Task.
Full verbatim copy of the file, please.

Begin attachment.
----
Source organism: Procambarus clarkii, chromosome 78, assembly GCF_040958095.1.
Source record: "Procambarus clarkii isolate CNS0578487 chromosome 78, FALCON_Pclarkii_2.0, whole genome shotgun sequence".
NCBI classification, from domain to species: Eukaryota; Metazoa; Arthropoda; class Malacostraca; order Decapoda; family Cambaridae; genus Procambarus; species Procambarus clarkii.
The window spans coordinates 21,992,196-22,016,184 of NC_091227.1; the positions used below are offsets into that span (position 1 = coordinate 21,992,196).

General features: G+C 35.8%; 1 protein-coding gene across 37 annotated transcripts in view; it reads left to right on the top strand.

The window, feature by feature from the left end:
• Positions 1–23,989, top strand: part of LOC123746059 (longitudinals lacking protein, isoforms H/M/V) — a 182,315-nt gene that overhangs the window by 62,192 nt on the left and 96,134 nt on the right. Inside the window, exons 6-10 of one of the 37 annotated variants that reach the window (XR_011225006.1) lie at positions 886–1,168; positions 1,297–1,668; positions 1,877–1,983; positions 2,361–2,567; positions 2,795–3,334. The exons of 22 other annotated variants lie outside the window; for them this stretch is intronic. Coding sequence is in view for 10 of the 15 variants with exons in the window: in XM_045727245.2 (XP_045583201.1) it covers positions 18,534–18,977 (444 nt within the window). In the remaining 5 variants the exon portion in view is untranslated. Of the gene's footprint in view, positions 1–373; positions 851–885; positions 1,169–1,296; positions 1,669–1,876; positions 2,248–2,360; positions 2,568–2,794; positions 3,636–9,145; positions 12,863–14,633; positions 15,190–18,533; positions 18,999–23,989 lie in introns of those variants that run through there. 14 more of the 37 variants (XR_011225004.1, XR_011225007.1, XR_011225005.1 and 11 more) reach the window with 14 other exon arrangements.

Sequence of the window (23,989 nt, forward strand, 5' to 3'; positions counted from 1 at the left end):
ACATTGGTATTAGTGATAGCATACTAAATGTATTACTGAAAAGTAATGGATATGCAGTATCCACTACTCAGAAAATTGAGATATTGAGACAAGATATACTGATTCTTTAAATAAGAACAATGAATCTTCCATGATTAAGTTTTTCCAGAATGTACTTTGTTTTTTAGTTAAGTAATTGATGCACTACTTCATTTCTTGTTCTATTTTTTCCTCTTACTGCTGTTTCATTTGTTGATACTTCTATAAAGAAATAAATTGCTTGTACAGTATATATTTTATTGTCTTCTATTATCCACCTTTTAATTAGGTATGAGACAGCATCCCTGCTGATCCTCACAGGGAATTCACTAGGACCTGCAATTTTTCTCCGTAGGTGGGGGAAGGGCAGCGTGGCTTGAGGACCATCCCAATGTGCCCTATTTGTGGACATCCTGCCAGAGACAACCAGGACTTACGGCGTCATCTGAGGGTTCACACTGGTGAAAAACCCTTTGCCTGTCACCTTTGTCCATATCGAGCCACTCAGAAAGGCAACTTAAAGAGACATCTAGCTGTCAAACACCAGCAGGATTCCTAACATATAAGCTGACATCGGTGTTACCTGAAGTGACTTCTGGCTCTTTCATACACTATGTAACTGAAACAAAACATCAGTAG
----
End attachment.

Source organism: Procambarus clarkii, chromosome 78, assembly GCF_040958095.1.
Source record: "Procambarus clarkii isolate CNS0578487 chromosome 78, FALCON_Pclarkii_2.0, whole genome shotgun sequence".
NCBI classification, from domain to species: Eukaryota; Metazoa; Arthropoda; class Malacostraca; order Decapoda; family Cambaridae; genus Procambarus; species Procambarus clarkii.
The window spans coordinates 21,992,196-22,016,184 of NC_091227.1; the positions used below are offsets into that span (position 1 = coordinate 21,992,196).

General features: G+C 35.8%; 1 protein-coding gene across 37 annotated transcripts in view; it reads left to right on the top strand.

The window, feature by feature from the left end:
• Positions 1–23,989, top strand: part of LOC123746059 (longitudinals lacking protein, isoforms H/M/V) — a 182,315-nt gene that overhangs the window by 62,192 nt on the left and 96,134 nt on the right. Inside the window, exons 6-10 of one of the 37 annotated variants that reach the window (XR_011225006.1) lie at positions 886–1,168; positions 1,297–1,668; positions 1,877–1,983; positions 2,361–2,567; positions 2,795–3,334. The exons of 22 other annotated variants lie outside the window; for them this stretch is intronic. Coding sequence is in view for 10 of the 15 variants with exons in the window: in XM_045727245.2 (XP_045583201.1) it covers positions 18,534–18,977 (444 nt within the window). In the remaining 5 variants the exon portion in view is untranslated. Of the gene's footprint in view, positions 1–373; positions 851–885; positions 1,169–1,296; positions 1,669–1,876; positions 2,248–2,360; positions 2,568–2,794; positions 3,636–9,145; positions 12,863–14,633; positions 15,190–18,533; positions 18,999–23,989 lie in introns of those variants that run through there. 14 more of the 37 variants (XR_011225004.1, XR_011225007.1, XR_011225005.1 and 11 more) reach the window with 14 other exon arrangements.

Sequence of the window (23,989 nt, forward strand, 5' to 3'; positions counted from 1 at the left end):
ACATTGGTATTAGTGATAGCATACTAAATGTATTACTGAAAAGTAATGGATATGCAGTATCCACTACTCAGAAAATTGAGATATTGAGACAAGATATACTGATTCTTTAAATAAGAACAATGAATCTTCCATGATTAAGTTTTTCCAGAATGTACTTTGTTTTTTAGTTAAGTAATTGATGCACTACTTCATTTCTTGTTCTATTTTTTCCTCTTACTGCTGTTTCATTTGTTGATACTTCTATAAAGAAATAAATTGCTTGTACAGTATATATTTTATTGTCTTCTATTATCCACCTTTTAATTAGGTATGAGACAGCATCCCTGCTGATCCTCACAGGGAATTCACTAGGACCTGCAATTTTTCTCCGTAGGTGGGGGAAGGGCAGCGTGGCTTGAGGACCATCCCAATGTGCCCTATTTGTGGACATCCTGCCAGAGACAACCAGGACTTACGGCGTCATCTGAGGGTTCACACTGGTGAAAAACCCTTTGCCTGTCACCTTTGTCCATATCGAGCCACTCAGAAAGGCAACTTAAAGAGACATCTAGCTGTCAAACACCAGCAGGATTCCTAACATATAAGCTGACATCGGTGTTACCTGAAGTGACTTCTGGCTCTTTCATACACTATGTAACTGAAACAAAACATCAGTAG